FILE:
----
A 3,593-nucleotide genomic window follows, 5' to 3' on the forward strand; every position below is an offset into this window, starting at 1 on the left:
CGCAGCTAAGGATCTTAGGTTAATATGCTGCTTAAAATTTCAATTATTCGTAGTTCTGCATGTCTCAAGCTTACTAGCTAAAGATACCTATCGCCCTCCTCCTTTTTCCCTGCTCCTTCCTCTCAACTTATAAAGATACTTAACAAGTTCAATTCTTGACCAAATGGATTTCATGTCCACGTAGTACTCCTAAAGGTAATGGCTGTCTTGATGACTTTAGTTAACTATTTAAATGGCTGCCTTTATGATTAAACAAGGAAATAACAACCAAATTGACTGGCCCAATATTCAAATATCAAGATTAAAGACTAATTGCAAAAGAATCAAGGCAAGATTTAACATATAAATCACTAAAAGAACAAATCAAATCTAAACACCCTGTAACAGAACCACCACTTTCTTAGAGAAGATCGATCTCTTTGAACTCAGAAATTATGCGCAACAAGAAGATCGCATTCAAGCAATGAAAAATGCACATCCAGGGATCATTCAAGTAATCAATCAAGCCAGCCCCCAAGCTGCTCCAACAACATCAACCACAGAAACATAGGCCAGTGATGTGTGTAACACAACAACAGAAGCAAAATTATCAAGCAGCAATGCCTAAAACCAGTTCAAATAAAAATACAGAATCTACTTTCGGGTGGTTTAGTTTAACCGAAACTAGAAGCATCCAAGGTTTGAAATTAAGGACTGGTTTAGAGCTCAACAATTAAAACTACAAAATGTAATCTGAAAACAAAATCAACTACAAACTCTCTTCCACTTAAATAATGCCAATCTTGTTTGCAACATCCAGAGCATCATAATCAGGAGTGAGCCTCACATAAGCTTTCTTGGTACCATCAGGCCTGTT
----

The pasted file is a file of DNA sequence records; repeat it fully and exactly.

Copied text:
A 3,593-nucleotide genomic window follows, 5' to 3' on the forward strand; every position below is an offset into this window, starting at 1 on the left:
CGCAGCTAAGGATCTTAGGTTAATATGCTGCTTAAAATTTCAATTATTCGTAGTTCTGCATGTCTCAAGCTTACTAGCTAAAGATACCTATCGCCCTCCTCCTTTTTCCCTGCTCCTTCCTCTCAACTTATAAAGATACTTAACAAGTTCAATTCTTGACCAAATGGATTTCATGTCCACGTAGTACTCCTAAAGGTAATGGCTGTCTTGATGACTTTAGTTAACTATTTAAATGGCTGCCTTTATGATTAAACAAGGAAATAACAACCAAATTGACTGGCCCAATATTCAAATATCAAGATTAAAGACTAATTGCAAAAGAATCAAGGCAAGATTTAACATATAAATCACTAAAAGAACAAATCAAATCTAAACACCCTGTAACAGAACCACCACTTTCTTAGAGAAGATCGATCTCTTTGAACTCAGAAATTATGCGCAACAAGAAGATCGCATTCAAGCAATGAAAAATGCACATCCAGGGATCATTCAAGTAATCAATCAAGCCAGCCCCCAAGCTGCTCCAACAACATCAACCACAGAAACATAGGCCAGTGATGTGTGTAACACAACAACAGAAGCAAAATTATCAAGCAGCAATGCCTAAAACCAGTTCAAATAAAAATACAGAATCTACTTTCGGGTGGTTTAGTTTAACCGAAACTAGAAGCATCCAAGGTTTGAAATTAAGGACTGGTTTAGAGCTCAACAATTAAAACTACAAAATGTAATCTGAAAACAAAATCAACTACAAACTCTCTTCCACTTAAATAATGCCAATCTTGTTTGCAACATCCAGAGCATCATAATCAGGAGTGAGCCTCACATAAGCTTTCTTGGTACCATCAGGCCTGTT